Creating spectral libraries from Proteome Discoverer result files

Creating spectral libraries from Proteome Discoverer result files johannes voshol  2022-03-25

I am trying to create spectral libraries from PD results, using Skyline's 'Import Peptide Search' functionality. When I import from the .pdResult file, the scores are not recognized and all set to 0. When I use the corresponding .msf file, the scores are imported, even though - obviously- they are exactly the same and have the same column name (PercolatorqValue). Is that intended behavior or is there something wrong?
A second question is about the SpecIDinFile parameter. This ends up being a strange looking float like -1602.53037. In all cases the number before the decimal point (here 1602) corresponds to the WorkflowID from PD, but the rest has no obvious relation to file ID or scan number as one would maybe expect. Do you have any info on how this parameter is calculated and/or if and how you could retrieve the actual scan number from it?
Thanks a lot for providing these great tools to the community!
Hans Voshol

Kaipo Tamura responded:  2022-03-29

Hi Hans,

We recently changed the behavior on scores from PD, so depending on which version of Skyline/BiblioSpec you are using it may differ. Most recently, we are filtering based on the TargetPeptideGroups.Confidence column if you use a score threshold of 0.01 (corresponding to confidence 3) or 0.05 (confidence 2). In these cases, scores will be unavailable like you noticed. Otherwise, we check for various columns: (in order of preference) Qvalityqvalue, PercolatorqValue, qValue, ExpectationValue.

The SpecIDinFile is based on the workflow ID from PD like you mentioned, and also the spectrum ID. I'm not sure how PD assigns spectrum IDs, but you can find them in the MSnSpectrumInfo.SpectrumID or MassSpectrumItems.ID columns.


johannes voshol responded:  2023-03-24

Hi Kaipo, hi Skyline Team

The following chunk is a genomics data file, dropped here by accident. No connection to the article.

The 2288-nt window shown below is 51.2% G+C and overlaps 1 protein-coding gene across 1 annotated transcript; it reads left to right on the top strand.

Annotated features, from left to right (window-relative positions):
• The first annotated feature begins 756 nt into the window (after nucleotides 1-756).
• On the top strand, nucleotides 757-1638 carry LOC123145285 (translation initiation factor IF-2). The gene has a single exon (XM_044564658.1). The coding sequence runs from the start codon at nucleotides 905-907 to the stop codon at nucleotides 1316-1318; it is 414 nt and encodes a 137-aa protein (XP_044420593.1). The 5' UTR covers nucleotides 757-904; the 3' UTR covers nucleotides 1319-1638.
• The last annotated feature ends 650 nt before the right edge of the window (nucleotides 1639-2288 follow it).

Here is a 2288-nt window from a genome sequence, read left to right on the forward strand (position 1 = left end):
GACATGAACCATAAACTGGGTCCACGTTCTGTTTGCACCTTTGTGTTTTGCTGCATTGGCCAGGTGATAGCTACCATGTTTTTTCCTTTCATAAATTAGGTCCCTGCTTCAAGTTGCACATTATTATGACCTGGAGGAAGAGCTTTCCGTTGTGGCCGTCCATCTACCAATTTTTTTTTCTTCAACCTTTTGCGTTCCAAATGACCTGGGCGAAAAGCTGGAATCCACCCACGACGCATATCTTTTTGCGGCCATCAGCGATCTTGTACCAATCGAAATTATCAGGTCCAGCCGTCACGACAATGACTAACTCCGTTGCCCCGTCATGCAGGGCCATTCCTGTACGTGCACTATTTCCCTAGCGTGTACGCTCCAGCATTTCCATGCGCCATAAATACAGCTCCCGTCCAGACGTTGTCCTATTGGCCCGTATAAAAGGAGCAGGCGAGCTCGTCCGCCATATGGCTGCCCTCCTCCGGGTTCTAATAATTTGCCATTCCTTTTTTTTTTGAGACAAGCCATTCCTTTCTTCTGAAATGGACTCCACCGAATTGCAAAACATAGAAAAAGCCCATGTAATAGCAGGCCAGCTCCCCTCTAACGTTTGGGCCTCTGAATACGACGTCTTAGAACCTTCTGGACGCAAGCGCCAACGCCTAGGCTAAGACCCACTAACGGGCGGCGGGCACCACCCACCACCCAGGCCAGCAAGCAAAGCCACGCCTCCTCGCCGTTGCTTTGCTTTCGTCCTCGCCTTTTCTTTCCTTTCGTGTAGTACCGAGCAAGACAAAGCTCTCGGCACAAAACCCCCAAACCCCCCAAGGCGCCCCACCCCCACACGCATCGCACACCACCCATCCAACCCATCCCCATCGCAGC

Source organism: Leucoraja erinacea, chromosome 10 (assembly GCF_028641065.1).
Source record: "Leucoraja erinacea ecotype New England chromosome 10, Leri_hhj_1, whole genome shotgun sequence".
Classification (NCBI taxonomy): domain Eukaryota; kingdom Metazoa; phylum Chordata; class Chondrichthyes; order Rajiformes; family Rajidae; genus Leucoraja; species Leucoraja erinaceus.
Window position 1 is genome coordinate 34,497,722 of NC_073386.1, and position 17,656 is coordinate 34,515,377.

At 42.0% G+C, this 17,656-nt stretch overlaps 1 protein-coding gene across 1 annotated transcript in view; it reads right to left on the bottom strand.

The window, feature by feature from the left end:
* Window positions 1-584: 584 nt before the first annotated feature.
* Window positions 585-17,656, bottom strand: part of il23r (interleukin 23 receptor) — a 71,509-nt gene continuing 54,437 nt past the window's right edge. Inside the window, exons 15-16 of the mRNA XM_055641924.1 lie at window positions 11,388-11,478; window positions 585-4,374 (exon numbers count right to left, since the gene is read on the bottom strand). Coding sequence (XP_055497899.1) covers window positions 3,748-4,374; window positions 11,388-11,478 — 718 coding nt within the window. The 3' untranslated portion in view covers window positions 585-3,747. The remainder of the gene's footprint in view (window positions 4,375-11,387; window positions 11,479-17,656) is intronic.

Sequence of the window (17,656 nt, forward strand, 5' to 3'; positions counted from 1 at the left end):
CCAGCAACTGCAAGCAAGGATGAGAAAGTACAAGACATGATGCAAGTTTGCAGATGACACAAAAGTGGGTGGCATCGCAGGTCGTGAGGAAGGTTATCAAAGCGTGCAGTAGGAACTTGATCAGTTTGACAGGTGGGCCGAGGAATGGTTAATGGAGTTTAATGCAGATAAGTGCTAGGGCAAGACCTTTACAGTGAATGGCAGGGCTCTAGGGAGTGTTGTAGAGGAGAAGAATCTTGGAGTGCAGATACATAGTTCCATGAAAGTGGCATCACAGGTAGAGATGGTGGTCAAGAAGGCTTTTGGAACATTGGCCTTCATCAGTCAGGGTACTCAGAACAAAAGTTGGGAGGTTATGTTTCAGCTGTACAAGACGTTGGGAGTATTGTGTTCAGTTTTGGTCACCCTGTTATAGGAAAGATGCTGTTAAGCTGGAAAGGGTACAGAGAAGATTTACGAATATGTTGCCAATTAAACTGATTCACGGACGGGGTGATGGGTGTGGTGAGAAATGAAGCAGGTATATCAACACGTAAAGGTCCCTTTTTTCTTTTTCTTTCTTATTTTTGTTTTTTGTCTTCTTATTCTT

Thanks again for your feedback. Sorry took me a while to put a couple of screenshots together to illustrate the problem, that still exists in my hands, in more detail. I am now using Skyline v, which I guess is the latest version.

In principle it would not seem the most logical to start from the TargetPeptideGroups table from PD to create spectral libraries. As the name says this table consolidates all the PSMs for a certain peptide. In contrast, the 'TargetPsms' table contains all the info on the individual spectra. And in fact I think that is what is happening in the background because the non-redundant libraries do contain all the spectra.

The issue that is left is the scoring of the spectra and linked to that the selection of the 'best' spectra for the library. Even though the import window of Skyline says it will use the Percolator q-value (see my screenshots) in fact it does not. In my library all scores are set to 0 even though the q-values are present (see screenshots). As a consequence, Skyline randomly picks a spectrum among multiple for a certain peptide instead of the best one. See details in my screenshots. But simply using the q-value would solve all that.
Best wishes

Nick Shulman responded:  2023-03-24
The "Percolator q-value" that you see in the "Score Type" column in the Import Peptide Search wizard does not actually tell you where BiblioSpec is going to be reading the scores from in the .pdresult file. All that "Percolator q-value" is supposed to mean is that the scores are going to behave like Percolator q-values in terms of whether lower scores are better than higher scores, and what value corresponds to an X% FDR. (I am not sure what the difference is supposed to be between "Percolator q-value" and a different generic "q-value" that you might see instead for other types of search results).

Most of the scores that BiblioSpec might read from a .pdresult file behave like percolator q-values.
However, if it happens to be that BiblioSpec decides to use the scores from the "ExpectationValue" column in the "TargetPsms" table then that score type would say "Mascot expectation".

I am not the expert on how BiblioSpec reads .pdresult file, but here is where the code is that checks for the presence of different columns and decides which one to use for the score:

If you send us your files we might be able to give you more information about what BiblioSpec is doing.
If your files are less than 50MB you can attach them to this support request.
If they are larger than that, you can zip them up and upload them here:

You should probably include your .pdresult and .msf files.
-- Nick
johannes voshol responded:  2023-03-25
Thanks so much for the quick response Nick. I will dig through the code, see if my understanding of Python is sufficient to figure out what is going on (I did realize it is not written in Python :-). Happy to provide some files, but maybe I’d rather generate something a bit smaller, this specific pdresult was in the order of 20 G.